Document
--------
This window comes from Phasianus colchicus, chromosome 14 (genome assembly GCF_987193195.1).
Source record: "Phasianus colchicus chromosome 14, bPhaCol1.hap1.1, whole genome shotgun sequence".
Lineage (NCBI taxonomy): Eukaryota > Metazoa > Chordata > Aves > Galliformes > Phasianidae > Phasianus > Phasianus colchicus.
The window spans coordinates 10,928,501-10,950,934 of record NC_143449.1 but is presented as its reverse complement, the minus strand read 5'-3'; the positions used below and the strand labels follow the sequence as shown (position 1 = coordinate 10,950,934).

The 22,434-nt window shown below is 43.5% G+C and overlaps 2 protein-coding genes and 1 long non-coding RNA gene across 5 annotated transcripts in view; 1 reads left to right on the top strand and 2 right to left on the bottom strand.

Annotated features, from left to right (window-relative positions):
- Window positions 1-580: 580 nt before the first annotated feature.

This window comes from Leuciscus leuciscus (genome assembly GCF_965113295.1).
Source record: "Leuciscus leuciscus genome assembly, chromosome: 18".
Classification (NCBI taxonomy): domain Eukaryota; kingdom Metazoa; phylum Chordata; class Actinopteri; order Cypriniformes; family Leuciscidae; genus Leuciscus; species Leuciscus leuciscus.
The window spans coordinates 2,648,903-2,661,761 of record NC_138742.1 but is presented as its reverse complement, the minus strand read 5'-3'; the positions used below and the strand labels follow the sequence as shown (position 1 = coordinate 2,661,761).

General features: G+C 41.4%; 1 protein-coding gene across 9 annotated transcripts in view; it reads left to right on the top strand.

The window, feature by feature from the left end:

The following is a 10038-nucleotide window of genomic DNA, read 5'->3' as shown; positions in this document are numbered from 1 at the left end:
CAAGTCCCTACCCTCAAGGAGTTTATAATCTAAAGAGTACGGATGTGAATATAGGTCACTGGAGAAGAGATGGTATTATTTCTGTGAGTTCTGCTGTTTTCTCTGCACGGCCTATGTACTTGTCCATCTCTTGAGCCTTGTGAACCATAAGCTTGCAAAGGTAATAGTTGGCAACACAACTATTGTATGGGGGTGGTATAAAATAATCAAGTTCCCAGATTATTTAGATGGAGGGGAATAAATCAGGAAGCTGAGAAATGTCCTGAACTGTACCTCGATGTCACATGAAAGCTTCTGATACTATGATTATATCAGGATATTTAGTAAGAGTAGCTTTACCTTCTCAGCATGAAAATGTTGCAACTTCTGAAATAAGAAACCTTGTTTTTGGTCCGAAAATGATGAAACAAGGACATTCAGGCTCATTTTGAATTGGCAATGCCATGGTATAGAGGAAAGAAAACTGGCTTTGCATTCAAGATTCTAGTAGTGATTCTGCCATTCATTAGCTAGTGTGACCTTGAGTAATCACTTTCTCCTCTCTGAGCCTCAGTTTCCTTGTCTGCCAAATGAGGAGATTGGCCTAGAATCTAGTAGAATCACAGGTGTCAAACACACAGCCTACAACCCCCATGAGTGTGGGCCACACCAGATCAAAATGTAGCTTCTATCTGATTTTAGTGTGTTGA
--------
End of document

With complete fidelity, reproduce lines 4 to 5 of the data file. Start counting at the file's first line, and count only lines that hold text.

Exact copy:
The window spans coordinates 10,928,501-10,950,934 of record NC_143449.1 but is presented as its reverse complement, the minus strand read 5'-3'; the positions used below and the strand labels follow the sequence as shown (position 1 = coordinate 10,950,934).

The 22,434-nt window shown below is 43.5% G+C and overlaps 2 protein-coding genes and 1 long non-coding RNA gene across 5 annotated transcripts in view; 1 reads left to right on the top strand and 2 right to left on the bottom strand.